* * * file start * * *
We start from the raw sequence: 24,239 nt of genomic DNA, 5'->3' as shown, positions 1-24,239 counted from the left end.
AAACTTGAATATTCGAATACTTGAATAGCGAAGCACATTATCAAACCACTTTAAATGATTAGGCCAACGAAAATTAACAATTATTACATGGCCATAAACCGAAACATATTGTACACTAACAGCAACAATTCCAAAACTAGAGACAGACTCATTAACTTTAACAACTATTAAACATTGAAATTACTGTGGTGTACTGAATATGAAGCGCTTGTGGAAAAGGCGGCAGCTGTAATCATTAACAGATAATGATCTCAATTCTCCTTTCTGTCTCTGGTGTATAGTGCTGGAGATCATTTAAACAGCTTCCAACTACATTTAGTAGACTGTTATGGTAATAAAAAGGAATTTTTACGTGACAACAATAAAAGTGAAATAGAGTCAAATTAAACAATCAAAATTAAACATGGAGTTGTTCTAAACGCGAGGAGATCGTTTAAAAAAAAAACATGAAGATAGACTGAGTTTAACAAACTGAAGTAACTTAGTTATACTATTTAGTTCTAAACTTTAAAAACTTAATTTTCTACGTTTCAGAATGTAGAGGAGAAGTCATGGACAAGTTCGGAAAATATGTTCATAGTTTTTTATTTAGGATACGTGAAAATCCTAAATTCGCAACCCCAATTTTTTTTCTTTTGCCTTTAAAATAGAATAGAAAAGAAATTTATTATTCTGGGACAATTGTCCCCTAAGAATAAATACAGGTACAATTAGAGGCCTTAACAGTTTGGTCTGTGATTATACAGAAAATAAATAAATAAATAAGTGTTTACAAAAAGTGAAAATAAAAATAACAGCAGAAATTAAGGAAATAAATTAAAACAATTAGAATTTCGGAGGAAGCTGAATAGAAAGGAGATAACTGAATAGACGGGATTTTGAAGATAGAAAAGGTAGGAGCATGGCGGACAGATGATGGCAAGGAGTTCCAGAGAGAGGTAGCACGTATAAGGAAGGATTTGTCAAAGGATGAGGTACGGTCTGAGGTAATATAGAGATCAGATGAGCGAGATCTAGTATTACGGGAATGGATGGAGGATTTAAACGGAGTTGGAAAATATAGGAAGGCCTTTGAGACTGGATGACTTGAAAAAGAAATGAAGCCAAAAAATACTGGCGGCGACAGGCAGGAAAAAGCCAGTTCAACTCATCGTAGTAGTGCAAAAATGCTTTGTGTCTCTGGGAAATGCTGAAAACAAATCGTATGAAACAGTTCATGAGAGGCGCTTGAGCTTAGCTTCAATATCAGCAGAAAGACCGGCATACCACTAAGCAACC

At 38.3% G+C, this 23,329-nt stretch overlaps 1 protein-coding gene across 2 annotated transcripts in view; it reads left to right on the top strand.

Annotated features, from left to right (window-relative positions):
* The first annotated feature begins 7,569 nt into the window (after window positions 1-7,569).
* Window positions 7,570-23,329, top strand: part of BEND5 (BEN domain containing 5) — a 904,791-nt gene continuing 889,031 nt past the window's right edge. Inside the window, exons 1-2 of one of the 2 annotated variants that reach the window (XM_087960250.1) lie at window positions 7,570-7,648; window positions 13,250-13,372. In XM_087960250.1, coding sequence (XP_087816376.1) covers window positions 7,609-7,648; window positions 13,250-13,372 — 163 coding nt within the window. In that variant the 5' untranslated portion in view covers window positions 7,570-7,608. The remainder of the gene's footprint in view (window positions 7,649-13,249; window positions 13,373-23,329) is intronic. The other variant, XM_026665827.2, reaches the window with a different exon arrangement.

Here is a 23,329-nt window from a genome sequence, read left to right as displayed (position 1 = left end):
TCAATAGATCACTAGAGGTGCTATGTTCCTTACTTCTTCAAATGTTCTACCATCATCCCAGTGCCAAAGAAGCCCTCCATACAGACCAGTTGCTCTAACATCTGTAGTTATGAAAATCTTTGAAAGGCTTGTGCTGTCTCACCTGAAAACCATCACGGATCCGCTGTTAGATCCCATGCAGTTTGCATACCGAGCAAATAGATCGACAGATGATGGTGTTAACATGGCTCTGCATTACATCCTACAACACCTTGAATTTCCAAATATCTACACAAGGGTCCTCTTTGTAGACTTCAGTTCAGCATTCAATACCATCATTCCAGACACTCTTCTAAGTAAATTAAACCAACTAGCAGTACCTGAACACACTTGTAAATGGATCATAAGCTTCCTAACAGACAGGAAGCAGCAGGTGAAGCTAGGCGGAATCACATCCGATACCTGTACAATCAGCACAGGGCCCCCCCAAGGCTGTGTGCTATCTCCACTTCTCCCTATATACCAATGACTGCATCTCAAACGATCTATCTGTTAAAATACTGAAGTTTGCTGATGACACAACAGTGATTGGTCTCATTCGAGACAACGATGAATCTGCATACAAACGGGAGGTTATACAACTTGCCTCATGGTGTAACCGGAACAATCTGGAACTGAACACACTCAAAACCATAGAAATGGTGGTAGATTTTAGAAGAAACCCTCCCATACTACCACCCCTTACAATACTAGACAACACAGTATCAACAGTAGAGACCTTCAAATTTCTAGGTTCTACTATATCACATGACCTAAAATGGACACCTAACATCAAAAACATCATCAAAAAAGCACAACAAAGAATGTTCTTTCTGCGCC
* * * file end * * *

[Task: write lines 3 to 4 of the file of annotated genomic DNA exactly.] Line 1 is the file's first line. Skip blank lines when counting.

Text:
At 38.3% G+C, this 23,329-nt stretch overlaps 1 protein-coding gene across 2 annotated transcripts in view; it reads left to right on the top strand.

Annotated features, from left to right (window-relative positions):